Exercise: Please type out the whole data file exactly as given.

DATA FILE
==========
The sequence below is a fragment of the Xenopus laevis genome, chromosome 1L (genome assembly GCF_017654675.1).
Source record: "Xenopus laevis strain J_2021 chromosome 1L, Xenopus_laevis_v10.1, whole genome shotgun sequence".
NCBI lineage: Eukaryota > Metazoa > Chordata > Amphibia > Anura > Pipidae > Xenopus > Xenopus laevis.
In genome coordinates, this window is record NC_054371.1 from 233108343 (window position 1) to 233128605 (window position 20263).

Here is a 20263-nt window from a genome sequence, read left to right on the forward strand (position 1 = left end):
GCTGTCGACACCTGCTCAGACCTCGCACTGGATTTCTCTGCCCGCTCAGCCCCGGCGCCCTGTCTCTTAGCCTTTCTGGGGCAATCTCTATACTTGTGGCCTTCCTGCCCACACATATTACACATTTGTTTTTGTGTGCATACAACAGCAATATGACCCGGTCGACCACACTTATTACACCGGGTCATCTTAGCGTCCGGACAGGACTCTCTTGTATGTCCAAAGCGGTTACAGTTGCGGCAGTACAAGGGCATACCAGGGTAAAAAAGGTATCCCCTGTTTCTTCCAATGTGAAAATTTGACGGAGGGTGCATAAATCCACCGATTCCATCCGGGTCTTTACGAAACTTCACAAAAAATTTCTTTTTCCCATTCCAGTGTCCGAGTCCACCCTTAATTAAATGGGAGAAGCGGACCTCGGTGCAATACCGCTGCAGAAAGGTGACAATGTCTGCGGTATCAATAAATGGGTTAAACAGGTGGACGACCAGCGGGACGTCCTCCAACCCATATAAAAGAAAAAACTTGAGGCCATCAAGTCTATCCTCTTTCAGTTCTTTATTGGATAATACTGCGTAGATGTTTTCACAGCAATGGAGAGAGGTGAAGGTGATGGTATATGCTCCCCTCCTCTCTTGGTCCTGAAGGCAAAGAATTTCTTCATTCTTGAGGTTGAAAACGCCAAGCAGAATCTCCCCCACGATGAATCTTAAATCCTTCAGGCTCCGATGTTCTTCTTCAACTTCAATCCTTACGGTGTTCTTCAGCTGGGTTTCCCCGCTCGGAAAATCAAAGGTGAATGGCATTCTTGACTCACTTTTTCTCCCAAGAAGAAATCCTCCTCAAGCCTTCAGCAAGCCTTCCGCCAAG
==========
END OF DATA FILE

The sequence below is a fragment of the Xenopus laevis genome, chromosome 1L (genome assembly GCF_017654675.1).
Source record: "Xenopus laevis strain J_2021 chromosome 1L, Xenopus_laevis_v10.1, whole genome shotgun sequence".
NCBI lineage: Eukaryota > Metazoa > Chordata > Amphibia > Anura > Pipidae > Xenopus > Xenopus laevis.
In genome coordinates, this window is record NC_054371.1 from 233108343 (window position 1) to 233128605 (window position 20263).

Here is a 20263-nt window from a genome sequence, read left to right on the forward strand (position 1 = left end):
GCTGTCGACACCTGCTCAGACCTCGCACTGGATTTCTCTGCCCGCTCAGCCCCGGCGCCCTGTCTCTTAGCCTTTCTGGGGCAATCTCTATACTTGTGGCCTTCCTGCCCACACATATTACACATTTGTTTTTGTGTGCATACAACAGCAATATGACCCGGTCGACCACACTTATTACACCGGGTCATCTTAGCGTCCGGACAGGACTCTCTTGTATGTCCAAAGCGGTTACAGTTGCGGCAGTACAAGGGCATACCAGGGTAAAAAAGGTATCCCCTGTTTCTTCCAATGTGAAAATTTGACGGAGGGTGCATAAATCCACCGATTCCATCCGGGTCTTTACGAAACTTCACAAAAAATTTCTTTTTCCCATTCCAGTGTCCGAGTCCACCCTTAATTAAATGGGAGAAGCGGACCTCGGTGCAATACCGCTGCAGAAAGGTGACAATGTCTGCGGTATCAATAAATGGGTTAAACAGGTGGACGACCAGCGGGACGTCCTCCAACCCATATAAAAGAAAAAACTTGAGGCCATCAAGTCTATCCTCTTTCAGTTCTTTATTGGATAATACTGCGTAGATGTTTTCACAGCAATGGAGAGAGGTGAAGGTGATGGTATATGCTCCCCTCCTCTCTTGGTCCTGAAGGCAAAGAATTTCTTCATTCTTGAGGTTGAAAACGCCAAGCAGAATCTCCCCCACGATGAATCTTAAATCCTTCAGGCTCCGATGTTCTTCTTCAACTTCAATCCTTACGGTGTTCTTCAGCTGGGTTTCCCCGCTCGGAAAATCAAAGGTGAATGGCATTCTTGACTCACTTTTTCTCCCAAGAAGAAATCCTCCTCAAGCCTTCAGCAAGCCTTCCGCCAAG